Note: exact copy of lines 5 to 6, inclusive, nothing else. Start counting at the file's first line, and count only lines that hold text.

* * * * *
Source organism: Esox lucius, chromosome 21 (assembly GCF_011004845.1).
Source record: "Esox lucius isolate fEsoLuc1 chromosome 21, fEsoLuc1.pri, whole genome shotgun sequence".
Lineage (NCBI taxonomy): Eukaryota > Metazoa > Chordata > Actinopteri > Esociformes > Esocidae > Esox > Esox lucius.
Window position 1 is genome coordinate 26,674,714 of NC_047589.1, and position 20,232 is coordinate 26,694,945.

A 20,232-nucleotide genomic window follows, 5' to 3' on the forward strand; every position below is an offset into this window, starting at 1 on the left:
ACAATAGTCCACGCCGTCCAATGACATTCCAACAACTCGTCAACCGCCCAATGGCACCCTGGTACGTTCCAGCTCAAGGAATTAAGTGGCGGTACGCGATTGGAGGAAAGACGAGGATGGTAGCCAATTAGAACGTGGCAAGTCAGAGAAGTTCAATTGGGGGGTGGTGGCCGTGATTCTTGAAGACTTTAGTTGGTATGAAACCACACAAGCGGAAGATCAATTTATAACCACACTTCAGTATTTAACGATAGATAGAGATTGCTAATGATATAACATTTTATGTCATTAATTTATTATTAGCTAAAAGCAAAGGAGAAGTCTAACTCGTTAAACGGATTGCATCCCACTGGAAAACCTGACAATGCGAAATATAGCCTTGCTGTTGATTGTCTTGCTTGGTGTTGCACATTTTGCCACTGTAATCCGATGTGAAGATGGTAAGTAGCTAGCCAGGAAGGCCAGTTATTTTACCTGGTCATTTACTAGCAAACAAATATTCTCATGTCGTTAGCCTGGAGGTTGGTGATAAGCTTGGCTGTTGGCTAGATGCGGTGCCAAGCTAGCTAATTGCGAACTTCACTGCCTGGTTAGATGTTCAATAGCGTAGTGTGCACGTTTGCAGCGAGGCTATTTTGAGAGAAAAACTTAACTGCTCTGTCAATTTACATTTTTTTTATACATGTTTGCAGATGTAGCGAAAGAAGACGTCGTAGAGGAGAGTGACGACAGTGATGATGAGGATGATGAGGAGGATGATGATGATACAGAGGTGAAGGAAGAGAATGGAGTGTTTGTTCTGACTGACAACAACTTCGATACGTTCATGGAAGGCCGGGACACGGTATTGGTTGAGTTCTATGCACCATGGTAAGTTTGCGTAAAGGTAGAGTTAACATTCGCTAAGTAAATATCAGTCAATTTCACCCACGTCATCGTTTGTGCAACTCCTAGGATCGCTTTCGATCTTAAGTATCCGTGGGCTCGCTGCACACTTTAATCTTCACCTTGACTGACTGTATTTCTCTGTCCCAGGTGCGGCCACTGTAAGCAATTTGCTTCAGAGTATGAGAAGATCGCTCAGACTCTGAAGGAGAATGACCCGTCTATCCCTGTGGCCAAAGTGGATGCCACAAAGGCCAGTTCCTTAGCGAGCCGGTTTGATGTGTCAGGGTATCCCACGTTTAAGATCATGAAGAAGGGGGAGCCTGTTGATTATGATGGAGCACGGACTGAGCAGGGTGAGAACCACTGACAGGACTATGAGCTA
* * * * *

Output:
A 20,232-nucleotide genomic window follows, 5' to 3' on the forward strand; every position below is an offset into this window, starting at 1 on the left:
ACAATAGTCCACGCCGTCCAATGACATTCCAACAACTCGTCAACCGCCCAATGGCACCCTGGTACGTTCCAGCTCAAGGAATTAAGTGGCGGTACGCGATTGGAGGAAAGACGAGGATGGTAGCCAATTAGAACGTGGCAAGTCAGAGAAGTTCAATTGGGGGGTGGTGGCCGTGATTCTTGAAGACTTTAGTTGGTATGAAACCACACAAGCGGAAGATCAATTTATAACCACACTTCAGTATTTAACGATAGATAGAGATTGCTAATGATATAACATTTTATGTCATTAATTTATTATTAGCTAAAAGCAAAGGAGAAGTCTAACTCGTTAAACGGATTGCATCCCACTGGAAAACCTGACAATGCGAAATATAGCCTTGCTGTTGATTGTCTTGCTTGGTGTTGCACATTTTGCCACTGTAATCCGATGTGAAGATGGTAAGTAGCTAGCCAGGAAGGCCAGTTATTTTACCTGGTCATTTACTAGCAAACAAATATTCTCATGTCGTTAGCCTGGAGGTTGGTGATAAGCTTGGCTGTTGGCTAGATGCGGTGCCAAGCTAGCTAATTGCGAACTTCACTGCCTGGTTAGATGTTCAATAGCGTAGTGTGCACGTTTGCAGCGAGGCTATTTTGAGAGAAAAACTTAACTGCTCTGTCAATTTACATTTTTTTTATACATGTTTGCAGATGTAGCGAAAGAAGACGTCGTAGAGGAGAGTGACGACAGTGATGATGAGGATGATGAGGAGGATGATGATGATACAGAGGTGAAGGAAGAGAATGGAGTGTTTGTTCTGACTGACAACAACTTCGATACGTTCATGGAAGGCCGGGACACGGTATTGGTTGAGTTCTATGCACCATGGTAAGTTTGCGTAAAGGTAGAGTTAACATTCGCTAAGTAAATATCAGTCAATTTCACCCACGTCATCGTTTGTGCAACTCCTAGGATCGCTTTCGATCTTAAGTATCCGTGGGCTCGCTGCACACTTTAATCTTCACCTTGACTGACTGTATTTCTCTGTCCCAGGTGCGGCCACTGTAAGCAATTTGCTTCAGAGTATGAGAAGATCGCTCAGACTCTGAAGGAGAATGACCCGTCTATCCCTGTGGCCAAAGTGGATGCCACAAAGGCCAGTTCCTTAGCGAGCCGGTTTGATGTGTCAGGGTATCCCACGTTTAAGATCATGAAGAAGGGGGAGCCTGTTGATTATGATGGAGCACGGACTGAGCAGGGTGAGAACCACTGACAGGACTATGAGCTA